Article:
Best Spot News Reporting
Best Series / Investigative Reporting
Inside Edition, Matt Meagher, Cindy Galli, Matt Yule, Robert Read and Charles Lachman, “Kiddy Clubs”
Inside Edition’s “Kiddie Club” investigation of underage alcohol-free night clubs serves as an alarm for unsuspecting parents. The piece, using producers equipped with undercover cameras, graphically illustrates the many dangers teenagers are exposed to in those clubs, which parents have incorrectly assumed are safe.
Best Feature Reporting
CN8 News Comcast, Keith Taylor, “Autism- The Adam Jones Story”
In a very competitive field of entries, Keith Taylor’s gripping story of Adam Jones, a five-year-old boy living with Autism, immediately caught our attention through the exceptional use of home video and interviews. The writing, editing and structure of the piece were compelling and thoughtful. The piece serves as an inspiration for all families living with disabilities.
Best Spot News Photo
Associated Press, David Guttenfelder, “Funeral”
This stunning photograph showed a modern day Greek Tragedy in Israel – the stoic soldier, the grieving widow, her heart breaking and seemingly about to rip own her clothes in her anguish.
Best Feature Photo
Associated Press, Sergei Grits, “Afghanistan Refugees”
This photograph has timeless appeal, showing a refugee camp Madonna. You see a mother in traditional Afghan garb and a child with a colorful and eclectic costume, but no food. A wonderful shot.
Best Sports Photo
Associated Press, Aris Messinis, “Greece Soccer Violence.”
We were struck by the concentration of the athletes despite the riots going on between rival fans. Although coins and rocks were hurled at the players, both teams had to focus on winning. The colors and positioning were superb .
Best Business Reporting / Broadcast
Best Business Feature Reporting / Print
Smart Money, Chris Taylor, “Mother’s Little Helpers”
A clean yet powerful article that uncovers a little known industry that preys on single mothers seeking child support. The story is told from multiple perspectives – ranging from single mothers to collection employees to dads accused of owing support. This is an important piece of journalism.
Best Business News, Series or Investigative Reporting / Print
Fortune, Richard Behar, “Kidnapped Nation”
Rarely does a business reporter put his life on the line to get a story. In this case, Richard Behar spent months in Pakistan, interviewing terrorists, thieves, and top politicians – sometimes one and the same – to expose the inside culture and economic underpinnings of a complex, conflicted, and unbelievably corrupt society. His spellbinding personal tale provided a fresh transition from 9/11, illuminating a new and important perspective: the business behind terrorism.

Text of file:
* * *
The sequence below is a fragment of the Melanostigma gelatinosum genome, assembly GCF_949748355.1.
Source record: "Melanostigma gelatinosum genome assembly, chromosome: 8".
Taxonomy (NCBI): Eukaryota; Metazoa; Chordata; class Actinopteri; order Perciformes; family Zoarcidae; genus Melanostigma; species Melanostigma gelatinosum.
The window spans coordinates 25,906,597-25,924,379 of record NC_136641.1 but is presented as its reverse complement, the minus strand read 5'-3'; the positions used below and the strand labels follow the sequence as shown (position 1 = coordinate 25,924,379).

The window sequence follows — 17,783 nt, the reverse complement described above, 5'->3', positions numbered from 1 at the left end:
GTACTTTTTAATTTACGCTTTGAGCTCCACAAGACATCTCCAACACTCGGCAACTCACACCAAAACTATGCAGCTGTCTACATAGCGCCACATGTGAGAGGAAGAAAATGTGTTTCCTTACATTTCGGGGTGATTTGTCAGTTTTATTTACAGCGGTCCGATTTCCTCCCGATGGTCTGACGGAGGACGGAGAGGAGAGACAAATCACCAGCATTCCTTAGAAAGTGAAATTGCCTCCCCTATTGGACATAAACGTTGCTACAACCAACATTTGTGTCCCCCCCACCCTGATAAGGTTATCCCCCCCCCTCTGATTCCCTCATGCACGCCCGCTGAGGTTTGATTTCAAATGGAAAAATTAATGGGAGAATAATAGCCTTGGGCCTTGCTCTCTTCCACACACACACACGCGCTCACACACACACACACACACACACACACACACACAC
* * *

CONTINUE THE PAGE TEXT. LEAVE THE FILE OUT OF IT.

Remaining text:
Best Page Design
The Record, Robert Townsend and Thomas E. Franklin, “9/11 Anniversary”
“The Record” produced the most effective use of graphics- It was a simple and elegant way of depicting a horrific day.
Best Page Design / Presentation – under 100,000 circulation
Greenwich Time, Dave Lopez, “Skakel Guilty”
This is a design working hand in glove with breaking news; A crisp, intuitive presentation bringing order and clarity to a seven-story deadline package.
Best Web Site
Business Week Online
The BusinessWeek Online site is so packed with information – including a wealth of web-only content – that it is as much of a must-read as the magazine. Its uncluttered and user-friendly design is a model for media websites.
Elizabeth Llorente, “Journey of Hope Ends in Despair”
Through persistence, Llorente put a face on an invisible member of the community. Without her work, this story would not exist. Within this category, it was the standout because it used routine journalism tools to develop a story that matters to all communities.
The James Write Brown Public Service Award
New York Times, Clifford Levy, “Broken Homes”
A relentless detailed pursuit of the facts and stories of those least able to help themselves, the mentally ill in New York State adult homes, revealed the latest outrages and shortcomings involved in our Society’s neglect. The results of Clifford Levy’s work were numerous proposed changes that in time led to improvement in policies and actions that affected the lives of those who suffered most.